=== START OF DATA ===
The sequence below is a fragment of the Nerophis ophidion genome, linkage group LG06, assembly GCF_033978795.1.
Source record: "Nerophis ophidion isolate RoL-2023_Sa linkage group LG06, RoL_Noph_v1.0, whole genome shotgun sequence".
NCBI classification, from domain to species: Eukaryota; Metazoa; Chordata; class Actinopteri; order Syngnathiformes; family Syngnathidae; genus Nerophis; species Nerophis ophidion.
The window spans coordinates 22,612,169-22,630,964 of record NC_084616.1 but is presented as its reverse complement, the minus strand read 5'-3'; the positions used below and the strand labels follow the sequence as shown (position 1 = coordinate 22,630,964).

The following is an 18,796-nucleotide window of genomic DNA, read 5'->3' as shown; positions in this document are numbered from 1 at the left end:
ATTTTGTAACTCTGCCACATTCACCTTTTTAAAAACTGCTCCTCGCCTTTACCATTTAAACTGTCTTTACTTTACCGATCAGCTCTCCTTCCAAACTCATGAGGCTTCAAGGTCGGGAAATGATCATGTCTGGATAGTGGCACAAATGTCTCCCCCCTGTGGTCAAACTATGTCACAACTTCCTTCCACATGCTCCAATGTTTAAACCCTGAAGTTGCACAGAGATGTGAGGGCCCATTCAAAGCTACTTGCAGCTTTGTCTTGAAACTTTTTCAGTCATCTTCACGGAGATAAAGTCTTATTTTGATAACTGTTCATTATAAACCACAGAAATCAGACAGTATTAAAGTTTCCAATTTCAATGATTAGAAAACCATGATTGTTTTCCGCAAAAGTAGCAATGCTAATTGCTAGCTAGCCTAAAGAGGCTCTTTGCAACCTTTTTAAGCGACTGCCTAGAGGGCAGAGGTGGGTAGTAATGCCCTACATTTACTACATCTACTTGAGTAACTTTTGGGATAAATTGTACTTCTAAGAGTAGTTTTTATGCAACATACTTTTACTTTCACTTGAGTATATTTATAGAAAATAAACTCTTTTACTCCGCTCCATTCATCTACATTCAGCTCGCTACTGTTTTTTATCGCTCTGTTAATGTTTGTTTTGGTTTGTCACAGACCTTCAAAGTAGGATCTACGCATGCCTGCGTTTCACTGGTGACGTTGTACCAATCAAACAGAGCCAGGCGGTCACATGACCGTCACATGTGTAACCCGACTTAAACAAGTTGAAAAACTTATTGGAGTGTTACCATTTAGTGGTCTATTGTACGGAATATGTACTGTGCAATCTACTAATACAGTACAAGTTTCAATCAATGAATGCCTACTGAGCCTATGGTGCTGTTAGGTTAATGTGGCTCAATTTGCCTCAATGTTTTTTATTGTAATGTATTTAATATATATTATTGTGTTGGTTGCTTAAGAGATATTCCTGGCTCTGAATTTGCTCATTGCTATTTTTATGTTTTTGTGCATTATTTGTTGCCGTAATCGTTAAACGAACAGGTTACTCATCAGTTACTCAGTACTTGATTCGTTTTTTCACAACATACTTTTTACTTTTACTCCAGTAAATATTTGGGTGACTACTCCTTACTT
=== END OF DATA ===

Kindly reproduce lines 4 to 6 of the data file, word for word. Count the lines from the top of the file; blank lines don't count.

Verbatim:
The window spans coordinates 22,612,169-22,630,964 of record NC_084616.1 but is presented as its reverse complement, the minus strand read 5'-3'; the positions used below and the strand labels follow the sequence as shown (position 1 = coordinate 22,630,964).

The following is an 18,796-nucleotide window of genomic DNA, read 5'->3' as shown; positions in this document are numbered from 1 at the left end:
ATTTTGTAACTCTGCCACATTCACCTTTTTAAAAACTGCTCCTCGCCTTTACCATTTAAACTGTCTTTACTTTACCGATCAGCTCTCCTTCCAAACTCATGAGGCTTCAAGGTCGGGAAATGATCATGTCTGGATAGTGGCACAAATGTCTCCCCCCTGTGGTCAAACTATGTCACAACTTCCTTCCACATGCTCCAATGTTTAAACCCTGAAGTTGCACAGAGATGTGAGGGCCCATTCAAAGCTACTTGCAGCTTTGTCTTGAAACTTTTTCAGTCATCTTCACGGAGATAAAGTCTTATTTTGATAACTGTTCATTATAAACCACAGAAATCAGACAGTATTAAAGTTTCCAATTTCAATGATTAGAAAACCATGATTGTTTTCCGCAAAAGTAGCAATGCTAATTGCTAGCTAGCCTAAAGAGGCTCTTTGCAACCTTTTTAAGCGACTGCCTAGAGGGCAGAGGTGGGTAGTAATGCCCTACATTTACTACATCTACTTGAGTAACTTTTGGGATAAATTGTACTTCTAAGAGTAGTTTTTATGCAACATACTTTTACTTTCACTTGAGTATATTTATAGAAAATAAACTCTTTTACTCCGCTCCATTCATCTACATTCAGCTCGCTACTGTTTTTTATCGCTCTGTTAATGTTTGTTTTGGTTTGTCACAGACCTTCAAAGTAGGATCTACGCATGCCTGCGTTTCACTGGTGACGTTGTACCAATCAAACAGAGCCAGGCGGTCACATGACCGTCACATGTGTAACCCGACTTAAACAAGTTGAAAAACTTATTGGAGTGTTACCATTTAGTGGTCTATTGTACGGAATATGTACTGTGCAATCTACTAATACAGTACAAGTTTCAATCAATGAATGCCTACTGAGCCTATGGTGCTGTTAGGTTAATGTGGCTCAATTTGCCTCAATGTTTTTTATTGTAATGTATTTAATATATATTATTGTGTTGGTTGCTTAAGAGATATTCCTGGCTCTGAATTTGCTCATTGCTATTTTTATGTTTTTGTGCATTATTTGTTGCCGTAATCGTTAAACGAACAGGTTACTCATCAGTTACTCAGTACTTGATTCGTTTTTTCACAACATACTTTTTACTTTTACTCCAGTAAATATTTGGGTGACTACTCCTTACTT